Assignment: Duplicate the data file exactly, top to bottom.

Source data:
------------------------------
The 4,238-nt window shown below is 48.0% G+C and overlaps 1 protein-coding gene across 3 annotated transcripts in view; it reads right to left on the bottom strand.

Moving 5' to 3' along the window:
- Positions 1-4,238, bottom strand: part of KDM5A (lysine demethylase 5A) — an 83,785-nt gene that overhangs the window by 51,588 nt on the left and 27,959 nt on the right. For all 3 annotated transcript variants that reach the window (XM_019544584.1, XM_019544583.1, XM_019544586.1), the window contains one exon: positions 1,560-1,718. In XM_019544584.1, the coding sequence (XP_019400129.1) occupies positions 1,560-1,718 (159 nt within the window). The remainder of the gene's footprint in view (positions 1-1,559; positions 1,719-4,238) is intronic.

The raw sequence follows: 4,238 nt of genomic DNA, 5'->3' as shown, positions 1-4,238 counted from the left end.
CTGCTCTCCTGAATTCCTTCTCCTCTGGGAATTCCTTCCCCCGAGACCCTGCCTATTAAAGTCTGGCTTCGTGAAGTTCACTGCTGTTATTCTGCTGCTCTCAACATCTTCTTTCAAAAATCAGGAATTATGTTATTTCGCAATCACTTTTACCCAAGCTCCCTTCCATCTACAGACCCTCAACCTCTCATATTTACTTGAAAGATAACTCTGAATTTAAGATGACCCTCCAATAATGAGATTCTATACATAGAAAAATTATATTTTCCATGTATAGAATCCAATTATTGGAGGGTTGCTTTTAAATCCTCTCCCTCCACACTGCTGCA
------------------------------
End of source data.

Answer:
The 4,238-nt window shown below is 48.0% G+C and overlaps 1 protein-coding gene across 3 annotated transcripts in view; it reads right to left on the bottom strand.

Moving 5' to 3' along the window:
- Positions 1-4,238, bottom strand: part of KDM5A (lysine demethylase 5A) — an 83,785-nt gene that overhangs the window by 51,588 nt on the left and 27,959 nt on the right. For all 3 annotated transcript variants that reach the window (XM_019544584.1, XM_019544583.1, XM_019544586.1), the window contains one exon: positions 1,560-1,718. In XM_019544584.1, the coding sequence (XP_019400129.1) occupies positions 1,560-1,718 (159 nt within the window). The remainder of the gene's footprint in view (positions 1-1,559; positions 1,719-4,238) is intronic.

The raw sequence follows: 4,238 nt of genomic DNA, 5'->3' as shown, positions 1-4,238 counted from the left end.
CTGCTCTCCTGAATTCCTTCTCCTCTGGGAATTCCTTCCCCCGAGACCCTGCCTATTAAAGTCTGGCTTCGTGAAGTTCACTGCTGTTATTCTGCTGCTCTCAACATCTTCTTTCAAAAATCAGGAATTATGTTATTTCGCAATCACTTTTACCCAAGCTCCCTTCCATCTACAGACCCTCAACCTCTCATATTTACTTGAAAGATAACTCTGAATTTAAGATGACCCTCCAATAATGAGATTCTATACATAGAAAAATTATATTTTCCATGTATAGAATCCAATTATTGGAGGGTTGCTTTTAAATCCTCTCCCTCCACACTGCTGCA